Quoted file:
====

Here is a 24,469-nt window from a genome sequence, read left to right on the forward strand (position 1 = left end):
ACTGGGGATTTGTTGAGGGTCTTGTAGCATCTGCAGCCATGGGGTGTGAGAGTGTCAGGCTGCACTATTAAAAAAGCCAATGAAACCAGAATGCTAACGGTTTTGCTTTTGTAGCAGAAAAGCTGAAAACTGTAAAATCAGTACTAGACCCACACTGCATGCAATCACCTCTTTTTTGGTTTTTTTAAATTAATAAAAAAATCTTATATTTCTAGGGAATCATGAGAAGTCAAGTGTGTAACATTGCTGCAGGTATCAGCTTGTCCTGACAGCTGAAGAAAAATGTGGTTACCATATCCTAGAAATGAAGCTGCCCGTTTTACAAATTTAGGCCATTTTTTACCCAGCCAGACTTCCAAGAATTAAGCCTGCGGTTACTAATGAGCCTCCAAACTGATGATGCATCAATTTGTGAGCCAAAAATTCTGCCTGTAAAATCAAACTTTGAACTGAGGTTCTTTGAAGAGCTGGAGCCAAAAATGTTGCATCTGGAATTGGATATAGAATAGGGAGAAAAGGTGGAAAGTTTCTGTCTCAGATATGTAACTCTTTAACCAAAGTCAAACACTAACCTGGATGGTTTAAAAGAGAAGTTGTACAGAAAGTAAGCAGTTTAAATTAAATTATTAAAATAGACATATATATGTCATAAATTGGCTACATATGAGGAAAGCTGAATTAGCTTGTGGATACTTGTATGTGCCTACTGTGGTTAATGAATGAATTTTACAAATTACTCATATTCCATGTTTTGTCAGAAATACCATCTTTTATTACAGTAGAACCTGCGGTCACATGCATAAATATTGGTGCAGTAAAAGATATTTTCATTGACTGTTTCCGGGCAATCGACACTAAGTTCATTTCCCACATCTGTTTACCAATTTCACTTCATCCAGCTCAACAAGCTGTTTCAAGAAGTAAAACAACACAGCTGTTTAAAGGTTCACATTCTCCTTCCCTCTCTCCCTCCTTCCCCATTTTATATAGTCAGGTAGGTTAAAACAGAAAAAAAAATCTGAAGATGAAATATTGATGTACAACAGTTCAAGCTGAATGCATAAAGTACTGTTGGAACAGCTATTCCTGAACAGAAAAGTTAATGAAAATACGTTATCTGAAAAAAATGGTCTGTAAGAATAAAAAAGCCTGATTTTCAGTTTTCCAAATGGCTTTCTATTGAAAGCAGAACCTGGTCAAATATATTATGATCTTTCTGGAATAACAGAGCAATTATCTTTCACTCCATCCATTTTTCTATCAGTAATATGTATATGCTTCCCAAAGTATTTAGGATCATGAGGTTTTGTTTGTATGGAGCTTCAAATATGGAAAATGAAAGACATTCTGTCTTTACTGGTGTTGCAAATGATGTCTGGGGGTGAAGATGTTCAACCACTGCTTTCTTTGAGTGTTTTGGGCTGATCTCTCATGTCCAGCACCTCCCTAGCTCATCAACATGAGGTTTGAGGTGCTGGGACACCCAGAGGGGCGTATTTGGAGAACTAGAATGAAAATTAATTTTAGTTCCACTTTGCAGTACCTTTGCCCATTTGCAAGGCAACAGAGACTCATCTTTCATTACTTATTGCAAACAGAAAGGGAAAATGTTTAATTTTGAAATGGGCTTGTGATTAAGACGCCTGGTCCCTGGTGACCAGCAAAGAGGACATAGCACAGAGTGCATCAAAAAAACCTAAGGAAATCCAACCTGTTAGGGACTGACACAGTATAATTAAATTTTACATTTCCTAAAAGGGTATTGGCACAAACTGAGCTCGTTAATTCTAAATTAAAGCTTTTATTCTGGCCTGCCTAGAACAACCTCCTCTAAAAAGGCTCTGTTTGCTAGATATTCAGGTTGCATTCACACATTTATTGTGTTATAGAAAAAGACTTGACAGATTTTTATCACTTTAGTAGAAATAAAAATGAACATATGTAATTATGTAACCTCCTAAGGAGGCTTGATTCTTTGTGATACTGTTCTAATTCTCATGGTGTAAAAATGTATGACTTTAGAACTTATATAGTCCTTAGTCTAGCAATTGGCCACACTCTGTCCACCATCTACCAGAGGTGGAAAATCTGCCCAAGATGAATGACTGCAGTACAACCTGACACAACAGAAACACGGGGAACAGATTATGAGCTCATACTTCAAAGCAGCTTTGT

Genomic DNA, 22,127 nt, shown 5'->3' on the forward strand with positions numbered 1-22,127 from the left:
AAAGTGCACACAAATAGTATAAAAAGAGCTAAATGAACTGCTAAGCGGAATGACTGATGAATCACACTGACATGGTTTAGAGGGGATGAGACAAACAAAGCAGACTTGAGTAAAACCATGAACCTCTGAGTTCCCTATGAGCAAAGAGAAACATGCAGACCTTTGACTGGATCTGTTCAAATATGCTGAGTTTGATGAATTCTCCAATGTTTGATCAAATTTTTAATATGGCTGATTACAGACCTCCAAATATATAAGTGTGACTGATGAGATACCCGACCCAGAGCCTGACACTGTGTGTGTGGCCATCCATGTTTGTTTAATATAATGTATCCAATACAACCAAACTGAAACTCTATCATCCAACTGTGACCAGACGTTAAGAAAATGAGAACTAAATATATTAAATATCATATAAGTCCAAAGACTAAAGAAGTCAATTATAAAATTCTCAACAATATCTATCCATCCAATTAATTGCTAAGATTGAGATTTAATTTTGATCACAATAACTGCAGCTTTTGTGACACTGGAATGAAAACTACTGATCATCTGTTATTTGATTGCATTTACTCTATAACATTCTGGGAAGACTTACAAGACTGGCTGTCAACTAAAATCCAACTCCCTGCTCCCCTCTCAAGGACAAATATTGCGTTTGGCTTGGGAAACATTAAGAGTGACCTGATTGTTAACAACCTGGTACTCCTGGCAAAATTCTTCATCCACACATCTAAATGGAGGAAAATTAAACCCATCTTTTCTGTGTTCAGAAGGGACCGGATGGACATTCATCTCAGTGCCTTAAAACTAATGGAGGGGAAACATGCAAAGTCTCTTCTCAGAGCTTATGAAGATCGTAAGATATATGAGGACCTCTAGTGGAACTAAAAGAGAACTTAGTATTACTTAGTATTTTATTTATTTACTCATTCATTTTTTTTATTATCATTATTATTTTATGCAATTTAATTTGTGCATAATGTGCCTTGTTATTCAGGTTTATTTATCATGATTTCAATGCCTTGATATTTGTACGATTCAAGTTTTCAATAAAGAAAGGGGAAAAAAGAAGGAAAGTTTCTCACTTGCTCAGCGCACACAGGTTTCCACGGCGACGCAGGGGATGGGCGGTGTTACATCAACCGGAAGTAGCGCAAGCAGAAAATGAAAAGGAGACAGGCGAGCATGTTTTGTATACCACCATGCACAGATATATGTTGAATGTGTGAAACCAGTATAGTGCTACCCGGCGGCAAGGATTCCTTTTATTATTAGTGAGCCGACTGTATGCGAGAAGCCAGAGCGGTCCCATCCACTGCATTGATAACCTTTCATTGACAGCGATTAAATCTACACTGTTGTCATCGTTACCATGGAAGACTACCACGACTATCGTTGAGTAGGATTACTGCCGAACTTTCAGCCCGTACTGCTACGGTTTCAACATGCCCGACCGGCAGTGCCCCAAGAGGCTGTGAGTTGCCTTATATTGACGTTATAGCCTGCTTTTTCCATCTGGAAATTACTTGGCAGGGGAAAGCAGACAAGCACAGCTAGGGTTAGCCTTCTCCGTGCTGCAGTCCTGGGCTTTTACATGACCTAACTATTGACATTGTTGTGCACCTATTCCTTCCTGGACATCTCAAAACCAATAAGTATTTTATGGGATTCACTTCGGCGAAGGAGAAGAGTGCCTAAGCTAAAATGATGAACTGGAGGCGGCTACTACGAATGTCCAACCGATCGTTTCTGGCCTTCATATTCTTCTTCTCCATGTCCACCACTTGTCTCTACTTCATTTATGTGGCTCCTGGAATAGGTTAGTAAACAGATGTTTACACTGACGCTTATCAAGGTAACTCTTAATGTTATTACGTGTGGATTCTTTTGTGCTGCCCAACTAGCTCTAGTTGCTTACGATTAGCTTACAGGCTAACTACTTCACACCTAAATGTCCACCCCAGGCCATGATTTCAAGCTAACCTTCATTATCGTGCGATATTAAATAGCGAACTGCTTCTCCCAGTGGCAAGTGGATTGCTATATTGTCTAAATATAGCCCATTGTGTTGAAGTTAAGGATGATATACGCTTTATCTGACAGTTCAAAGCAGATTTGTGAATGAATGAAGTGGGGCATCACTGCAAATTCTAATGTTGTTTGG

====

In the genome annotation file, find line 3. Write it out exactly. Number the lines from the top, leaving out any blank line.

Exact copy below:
Genomic DNA, 22,127 nt, shown 5'->3' on the forward strand with positions numbered 1-22,127 from the left: